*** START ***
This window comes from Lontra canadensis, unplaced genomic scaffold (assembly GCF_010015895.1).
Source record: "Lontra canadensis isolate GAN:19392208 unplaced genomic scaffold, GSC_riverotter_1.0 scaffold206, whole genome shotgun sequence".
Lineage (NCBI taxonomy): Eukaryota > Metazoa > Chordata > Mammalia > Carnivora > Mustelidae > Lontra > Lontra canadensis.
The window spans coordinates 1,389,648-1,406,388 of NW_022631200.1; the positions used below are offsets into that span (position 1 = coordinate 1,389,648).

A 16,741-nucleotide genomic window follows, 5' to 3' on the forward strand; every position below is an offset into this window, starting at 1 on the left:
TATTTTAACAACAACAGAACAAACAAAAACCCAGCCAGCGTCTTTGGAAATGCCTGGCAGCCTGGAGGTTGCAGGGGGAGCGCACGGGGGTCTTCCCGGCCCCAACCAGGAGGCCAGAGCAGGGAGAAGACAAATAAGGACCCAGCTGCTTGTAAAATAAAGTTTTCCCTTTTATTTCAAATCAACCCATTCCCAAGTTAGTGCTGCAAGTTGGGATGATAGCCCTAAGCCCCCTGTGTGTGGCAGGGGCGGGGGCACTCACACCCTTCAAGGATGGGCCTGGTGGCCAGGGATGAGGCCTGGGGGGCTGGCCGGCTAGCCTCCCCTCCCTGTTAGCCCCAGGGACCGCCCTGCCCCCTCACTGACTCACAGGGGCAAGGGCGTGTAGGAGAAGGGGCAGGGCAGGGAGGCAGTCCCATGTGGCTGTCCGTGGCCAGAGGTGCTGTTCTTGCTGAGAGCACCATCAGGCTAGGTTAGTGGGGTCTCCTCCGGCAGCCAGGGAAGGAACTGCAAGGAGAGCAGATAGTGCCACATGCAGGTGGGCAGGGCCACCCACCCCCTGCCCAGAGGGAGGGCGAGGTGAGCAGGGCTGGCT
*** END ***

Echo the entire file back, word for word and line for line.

This window comes from Lontra canadensis, unplaced genomic scaffold (assembly GCF_010015895.1).
Source record: "Lontra canadensis isolate GAN:19392208 unplaced genomic scaffold, GSC_riverotter_1.0 scaffold206, whole genome shotgun sequence".
Lineage (NCBI taxonomy): Eukaryota > Metazoa > Chordata > Mammalia > Carnivora > Mustelidae > Lontra > Lontra canadensis.
The window spans coordinates 1,389,648-1,406,388 of NW_022631200.1; the positions used below are offsets into that span (position 1 = coordinate 1,389,648).

A 16,741-nucleotide genomic window follows, 5' to 3' on the forward strand; every position below is an offset into this window, starting at 1 on the left:
TATTTTAACAACAACAGAACAAACAAAAACCCAGCCAGCGTCTTTGGAAATGCCTGGCAGCCTGGAGGTTGCAGGGGGAGCGCACGGGGGTCTTCCCGGCCCCAACCAGGAGGCCAGAGCAGGGAGAAGACAAATAAGGACCCAGCTGCTTGTAAAATAAAGTTTTCCCTTTTATTTCAAATCAACCCATTCCCAAGTTAGTGCTGCAAGTTGGGATGATAGCCCTAAGCCCCCTGTGTGTGGCAGGGGCGGGGGCACTCACACCCTTCAAGGATGGGCCTGGTGGCCAGGGATGAGGCCTGGGGGGCTGGCCGGCTAGCCTCCCCTCCCTGTTAGCCCCAGGGACCGCCCTGCCCCCTCACTGACTCACAGGGGCAAGGGCGTGTAGGAGAAGGGGCAGGGCAGGGAGGCAGTCCCATGTGGCTGTCCGTGGCCAGAGGTGCTGTTCTTGCTGAGAGCACCATCAGGCTAGGTTAGTGGGGTCTCCTCCGGCAGCCAGGGAAGGAACTGCAAGGAGAGCAGATAGTGCCACATGCAGGTGGGCAGGGCCACCCACCCCCTGCCCAGAGGGAGGGCGAGGTGAGCAGGGCTGGCT